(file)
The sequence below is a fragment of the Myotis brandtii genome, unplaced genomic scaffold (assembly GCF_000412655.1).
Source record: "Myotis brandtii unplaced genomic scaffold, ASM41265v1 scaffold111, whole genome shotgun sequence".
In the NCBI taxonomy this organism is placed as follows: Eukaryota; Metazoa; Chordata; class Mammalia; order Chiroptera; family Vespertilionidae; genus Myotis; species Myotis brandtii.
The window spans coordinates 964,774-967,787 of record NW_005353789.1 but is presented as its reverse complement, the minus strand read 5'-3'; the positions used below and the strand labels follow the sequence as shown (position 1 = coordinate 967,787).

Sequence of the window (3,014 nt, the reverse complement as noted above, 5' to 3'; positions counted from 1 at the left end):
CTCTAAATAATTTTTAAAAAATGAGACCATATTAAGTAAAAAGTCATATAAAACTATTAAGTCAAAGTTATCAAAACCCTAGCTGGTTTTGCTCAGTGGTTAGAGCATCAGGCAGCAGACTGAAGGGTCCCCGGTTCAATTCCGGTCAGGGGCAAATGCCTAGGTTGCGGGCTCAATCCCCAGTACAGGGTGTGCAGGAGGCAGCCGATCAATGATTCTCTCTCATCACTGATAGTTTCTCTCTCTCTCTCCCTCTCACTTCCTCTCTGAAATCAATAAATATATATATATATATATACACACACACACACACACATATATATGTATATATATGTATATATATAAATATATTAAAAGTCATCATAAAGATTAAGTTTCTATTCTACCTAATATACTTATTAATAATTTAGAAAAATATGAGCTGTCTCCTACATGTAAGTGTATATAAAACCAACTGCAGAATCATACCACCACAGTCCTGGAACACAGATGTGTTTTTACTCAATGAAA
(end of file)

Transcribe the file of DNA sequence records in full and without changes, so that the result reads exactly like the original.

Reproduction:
The sequence below is a fragment of the Myotis brandtii genome, unplaced genomic scaffold (assembly GCF_000412655.1).
Source record: "Myotis brandtii unplaced genomic scaffold, ASM41265v1 scaffold111, whole genome shotgun sequence".
In the NCBI taxonomy this organism is placed as follows: Eukaryota; Metazoa; Chordata; class Mammalia; order Chiroptera; family Vespertilionidae; genus Myotis; species Myotis brandtii.
The window spans coordinates 964,774-967,787 of record NW_005353789.1 but is presented as its reverse complement, the minus strand read 5'-3'; the positions used below and the strand labels follow the sequence as shown (position 1 = coordinate 967,787).

Sequence of the window (3,014 nt, the reverse complement as noted above, 5' to 3'; positions counted from 1 at the left end):
CTCTAAATAATTTTTAAAAAATGAGACCATATTAAGTAAAAAGTCATATAAAACTATTAAGTCAAAGTTATCAAAACCCTAGCTGGTTTTGCTCAGTGGTTAGAGCATCAGGCAGCAGACTGAAGGGTCCCCGGTTCAATTCCGGTCAGGGGCAAATGCCTAGGTTGCGGGCTCAATCCCCAGTACAGGGTGTGCAGGAGGCAGCCGATCAATGATTCTCTCTCATCACTGATAGTTTCTCTCTCTCTCTCCCTCTCACTTCCTCTCTGAAATCAATAAATATATATATATATATATACACACACACACACACACATATATATGTATATATATGTATATATATAAATATATTAAAAGTCATCATAAAGATTAAGTTTCTATTCTACCTAATATACTTATTAATAATTTAGAAAAATATGAGCTGTCTCCTACATGTAAGTGTATATAAAACCAACTGCAGAATCATACCACCACAGTCCTGGAACACAGATGTGTTTTTACTCAATGAAA